h a grave and momentous adventure.
The army had been brought suddenly together, and there had been many difficulties in the way of an effective organization.
The enemy was in position about a mile in advance of Shiloh church — a rude, log chapel, from which the battle that was to ensue took its name --with the right resting on Owl Creek and his left on Lick Creek.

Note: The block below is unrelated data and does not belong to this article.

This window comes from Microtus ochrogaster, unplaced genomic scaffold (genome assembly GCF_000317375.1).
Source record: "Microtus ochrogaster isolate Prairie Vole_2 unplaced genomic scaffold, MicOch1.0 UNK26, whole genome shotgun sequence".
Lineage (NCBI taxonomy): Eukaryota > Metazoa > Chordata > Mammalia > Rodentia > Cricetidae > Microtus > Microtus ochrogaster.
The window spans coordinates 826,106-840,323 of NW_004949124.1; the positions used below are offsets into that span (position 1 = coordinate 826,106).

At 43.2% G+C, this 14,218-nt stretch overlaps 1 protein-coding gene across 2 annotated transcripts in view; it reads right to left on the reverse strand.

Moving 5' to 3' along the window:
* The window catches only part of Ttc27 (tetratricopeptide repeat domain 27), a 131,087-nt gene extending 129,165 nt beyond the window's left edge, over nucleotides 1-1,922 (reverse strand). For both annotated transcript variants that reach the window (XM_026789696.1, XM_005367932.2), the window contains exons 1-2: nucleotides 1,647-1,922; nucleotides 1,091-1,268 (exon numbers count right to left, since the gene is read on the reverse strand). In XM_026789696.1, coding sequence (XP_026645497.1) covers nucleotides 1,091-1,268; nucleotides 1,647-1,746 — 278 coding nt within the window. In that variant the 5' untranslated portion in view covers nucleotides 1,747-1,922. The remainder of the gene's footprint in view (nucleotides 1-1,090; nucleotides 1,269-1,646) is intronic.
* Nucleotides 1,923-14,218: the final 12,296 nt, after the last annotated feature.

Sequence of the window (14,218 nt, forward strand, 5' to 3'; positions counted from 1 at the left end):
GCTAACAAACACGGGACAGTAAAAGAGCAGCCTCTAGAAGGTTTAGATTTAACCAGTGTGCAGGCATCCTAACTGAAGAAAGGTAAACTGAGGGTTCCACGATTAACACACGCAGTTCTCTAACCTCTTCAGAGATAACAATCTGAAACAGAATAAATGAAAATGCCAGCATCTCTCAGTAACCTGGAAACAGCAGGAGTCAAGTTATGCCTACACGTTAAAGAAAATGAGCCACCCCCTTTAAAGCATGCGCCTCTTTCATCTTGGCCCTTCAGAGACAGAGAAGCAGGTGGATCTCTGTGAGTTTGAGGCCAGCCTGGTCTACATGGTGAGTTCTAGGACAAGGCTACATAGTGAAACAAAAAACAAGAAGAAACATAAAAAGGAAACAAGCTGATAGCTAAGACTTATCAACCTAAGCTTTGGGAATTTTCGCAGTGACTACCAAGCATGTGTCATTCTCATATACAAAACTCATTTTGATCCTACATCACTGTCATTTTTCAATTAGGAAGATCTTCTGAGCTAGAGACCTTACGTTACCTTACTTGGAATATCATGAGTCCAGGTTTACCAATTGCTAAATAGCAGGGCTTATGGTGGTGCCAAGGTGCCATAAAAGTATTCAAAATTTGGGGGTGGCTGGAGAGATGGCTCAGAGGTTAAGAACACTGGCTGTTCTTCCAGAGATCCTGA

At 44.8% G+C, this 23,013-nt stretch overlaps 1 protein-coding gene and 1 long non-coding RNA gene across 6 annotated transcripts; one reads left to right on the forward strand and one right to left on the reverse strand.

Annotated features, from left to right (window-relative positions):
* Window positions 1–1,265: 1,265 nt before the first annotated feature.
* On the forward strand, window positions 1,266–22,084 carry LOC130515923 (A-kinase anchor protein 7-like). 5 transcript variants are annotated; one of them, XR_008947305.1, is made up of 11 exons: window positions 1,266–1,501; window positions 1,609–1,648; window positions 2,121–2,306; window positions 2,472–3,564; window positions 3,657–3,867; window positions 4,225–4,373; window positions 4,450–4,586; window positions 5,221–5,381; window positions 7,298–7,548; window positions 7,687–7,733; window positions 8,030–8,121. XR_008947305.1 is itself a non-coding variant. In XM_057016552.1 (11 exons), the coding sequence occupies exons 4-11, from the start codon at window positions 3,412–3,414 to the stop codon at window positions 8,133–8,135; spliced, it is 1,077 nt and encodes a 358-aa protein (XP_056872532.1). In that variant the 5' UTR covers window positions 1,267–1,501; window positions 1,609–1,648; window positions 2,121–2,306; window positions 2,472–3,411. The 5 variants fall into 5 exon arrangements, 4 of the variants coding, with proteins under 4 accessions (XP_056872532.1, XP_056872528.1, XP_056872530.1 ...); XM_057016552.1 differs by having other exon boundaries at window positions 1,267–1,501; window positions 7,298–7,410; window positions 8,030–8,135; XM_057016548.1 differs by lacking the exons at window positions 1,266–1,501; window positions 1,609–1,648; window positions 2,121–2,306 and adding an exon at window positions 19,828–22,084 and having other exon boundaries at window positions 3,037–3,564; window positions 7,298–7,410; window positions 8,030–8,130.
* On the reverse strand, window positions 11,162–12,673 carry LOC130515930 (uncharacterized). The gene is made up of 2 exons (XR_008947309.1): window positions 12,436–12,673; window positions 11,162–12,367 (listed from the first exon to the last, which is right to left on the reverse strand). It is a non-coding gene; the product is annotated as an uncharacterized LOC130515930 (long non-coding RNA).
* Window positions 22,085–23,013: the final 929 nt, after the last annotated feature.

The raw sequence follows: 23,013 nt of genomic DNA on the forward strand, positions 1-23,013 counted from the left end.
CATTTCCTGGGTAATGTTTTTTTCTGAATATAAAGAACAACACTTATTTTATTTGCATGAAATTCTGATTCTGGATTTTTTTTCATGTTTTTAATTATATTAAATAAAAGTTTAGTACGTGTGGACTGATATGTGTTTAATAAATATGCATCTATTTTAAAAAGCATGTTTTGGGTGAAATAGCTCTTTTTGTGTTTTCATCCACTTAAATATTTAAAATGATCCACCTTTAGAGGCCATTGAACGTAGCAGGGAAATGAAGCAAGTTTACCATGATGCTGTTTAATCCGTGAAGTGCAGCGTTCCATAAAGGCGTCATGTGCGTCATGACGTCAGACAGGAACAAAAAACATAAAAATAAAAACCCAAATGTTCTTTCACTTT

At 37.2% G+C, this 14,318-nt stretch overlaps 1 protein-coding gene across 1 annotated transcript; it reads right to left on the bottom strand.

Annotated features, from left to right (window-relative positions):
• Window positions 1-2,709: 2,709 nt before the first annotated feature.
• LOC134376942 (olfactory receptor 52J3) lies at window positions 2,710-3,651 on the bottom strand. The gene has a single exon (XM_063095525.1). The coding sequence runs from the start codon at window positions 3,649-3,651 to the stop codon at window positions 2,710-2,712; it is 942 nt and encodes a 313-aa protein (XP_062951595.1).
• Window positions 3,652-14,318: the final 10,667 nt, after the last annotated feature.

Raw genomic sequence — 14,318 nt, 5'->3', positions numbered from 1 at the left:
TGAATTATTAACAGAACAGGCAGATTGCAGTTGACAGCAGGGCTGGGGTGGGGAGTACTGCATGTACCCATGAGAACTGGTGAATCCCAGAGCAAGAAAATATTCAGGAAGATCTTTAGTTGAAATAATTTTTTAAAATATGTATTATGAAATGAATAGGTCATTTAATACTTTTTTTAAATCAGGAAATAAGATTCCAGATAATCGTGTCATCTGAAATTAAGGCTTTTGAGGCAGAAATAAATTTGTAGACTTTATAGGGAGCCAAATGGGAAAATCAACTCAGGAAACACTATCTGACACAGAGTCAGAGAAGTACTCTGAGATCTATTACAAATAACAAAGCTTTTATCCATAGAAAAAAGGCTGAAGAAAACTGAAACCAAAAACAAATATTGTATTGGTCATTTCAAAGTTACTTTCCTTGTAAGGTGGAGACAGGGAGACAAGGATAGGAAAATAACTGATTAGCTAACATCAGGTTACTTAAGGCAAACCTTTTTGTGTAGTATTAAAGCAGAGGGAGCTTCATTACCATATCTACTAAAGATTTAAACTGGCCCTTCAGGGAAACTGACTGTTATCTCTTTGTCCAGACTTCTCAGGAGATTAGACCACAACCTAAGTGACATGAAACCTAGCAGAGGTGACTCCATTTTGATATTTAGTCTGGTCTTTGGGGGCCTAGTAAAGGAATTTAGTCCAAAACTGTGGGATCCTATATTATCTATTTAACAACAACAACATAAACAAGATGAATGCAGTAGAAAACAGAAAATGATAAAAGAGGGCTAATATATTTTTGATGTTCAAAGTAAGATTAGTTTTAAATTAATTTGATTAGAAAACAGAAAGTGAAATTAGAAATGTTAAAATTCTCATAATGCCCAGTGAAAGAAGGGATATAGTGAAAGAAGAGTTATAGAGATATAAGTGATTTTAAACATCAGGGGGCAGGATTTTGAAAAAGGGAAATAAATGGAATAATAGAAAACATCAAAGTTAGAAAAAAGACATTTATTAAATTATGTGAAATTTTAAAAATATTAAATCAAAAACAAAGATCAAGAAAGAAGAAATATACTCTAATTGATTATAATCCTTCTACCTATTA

The army collected here was composed of the flower of the Federal troops, being principally Western men, from the States of Illinois, Indiana, Wisconsin, and Iowa.
It was expected by Gen. Beauregard that he would be able to reach the enemy's lines in time to attack him on the 5th of April.
The men, however, for the most part, were unused to marching, the roads narrow, and traversing a densely-wooded country, which became almost impassable after a severe rain-storm on the 4th, which drenched the troops in bivouac; hence the Confederate forces did not reach the intersection of the road from Pittsburg and Hamburg, in th